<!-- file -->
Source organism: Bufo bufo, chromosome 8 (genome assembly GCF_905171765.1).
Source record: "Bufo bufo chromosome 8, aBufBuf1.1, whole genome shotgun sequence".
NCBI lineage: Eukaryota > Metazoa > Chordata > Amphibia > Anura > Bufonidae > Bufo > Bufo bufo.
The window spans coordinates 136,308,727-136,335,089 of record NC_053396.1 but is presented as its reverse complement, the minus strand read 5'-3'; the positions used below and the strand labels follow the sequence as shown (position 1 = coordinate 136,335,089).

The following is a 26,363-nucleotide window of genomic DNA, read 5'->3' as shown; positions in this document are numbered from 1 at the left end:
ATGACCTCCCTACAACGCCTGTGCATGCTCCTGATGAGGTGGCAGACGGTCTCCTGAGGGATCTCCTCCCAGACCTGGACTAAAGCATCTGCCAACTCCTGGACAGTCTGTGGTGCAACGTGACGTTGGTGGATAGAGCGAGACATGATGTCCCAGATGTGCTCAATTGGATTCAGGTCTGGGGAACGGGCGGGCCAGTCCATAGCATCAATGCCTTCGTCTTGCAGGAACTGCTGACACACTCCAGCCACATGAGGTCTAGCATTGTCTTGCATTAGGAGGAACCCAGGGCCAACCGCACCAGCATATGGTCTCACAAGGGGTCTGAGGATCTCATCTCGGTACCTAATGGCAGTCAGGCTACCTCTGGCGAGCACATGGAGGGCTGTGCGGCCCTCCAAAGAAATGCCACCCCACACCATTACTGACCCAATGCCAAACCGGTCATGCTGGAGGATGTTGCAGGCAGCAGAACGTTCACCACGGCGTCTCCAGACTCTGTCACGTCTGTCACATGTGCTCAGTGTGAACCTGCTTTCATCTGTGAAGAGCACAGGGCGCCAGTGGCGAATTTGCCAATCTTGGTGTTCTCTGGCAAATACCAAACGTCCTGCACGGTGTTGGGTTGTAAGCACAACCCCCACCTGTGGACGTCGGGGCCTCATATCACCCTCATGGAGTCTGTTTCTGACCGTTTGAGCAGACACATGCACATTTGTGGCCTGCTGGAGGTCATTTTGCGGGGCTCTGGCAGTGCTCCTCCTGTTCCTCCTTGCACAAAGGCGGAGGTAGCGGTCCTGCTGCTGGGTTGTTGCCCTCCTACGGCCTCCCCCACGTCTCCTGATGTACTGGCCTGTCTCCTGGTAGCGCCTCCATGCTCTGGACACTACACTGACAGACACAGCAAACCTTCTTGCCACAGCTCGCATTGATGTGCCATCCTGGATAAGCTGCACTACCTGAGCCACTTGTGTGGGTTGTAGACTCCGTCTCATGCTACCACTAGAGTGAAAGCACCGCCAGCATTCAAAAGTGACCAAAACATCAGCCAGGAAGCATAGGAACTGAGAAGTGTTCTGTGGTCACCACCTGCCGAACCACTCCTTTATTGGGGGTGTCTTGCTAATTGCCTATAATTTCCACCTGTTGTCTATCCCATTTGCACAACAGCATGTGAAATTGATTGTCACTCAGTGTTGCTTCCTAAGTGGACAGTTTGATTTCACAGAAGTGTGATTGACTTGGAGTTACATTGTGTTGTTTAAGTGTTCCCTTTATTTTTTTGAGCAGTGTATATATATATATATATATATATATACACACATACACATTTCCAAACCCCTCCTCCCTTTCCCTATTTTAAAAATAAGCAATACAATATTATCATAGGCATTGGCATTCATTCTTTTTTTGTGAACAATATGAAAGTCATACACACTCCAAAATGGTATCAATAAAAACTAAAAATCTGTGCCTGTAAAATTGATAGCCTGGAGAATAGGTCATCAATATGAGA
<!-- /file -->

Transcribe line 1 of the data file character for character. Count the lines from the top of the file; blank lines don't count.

Source organism: Bufo bufo, chromosome 8 (genome assembly GCF_905171765.1).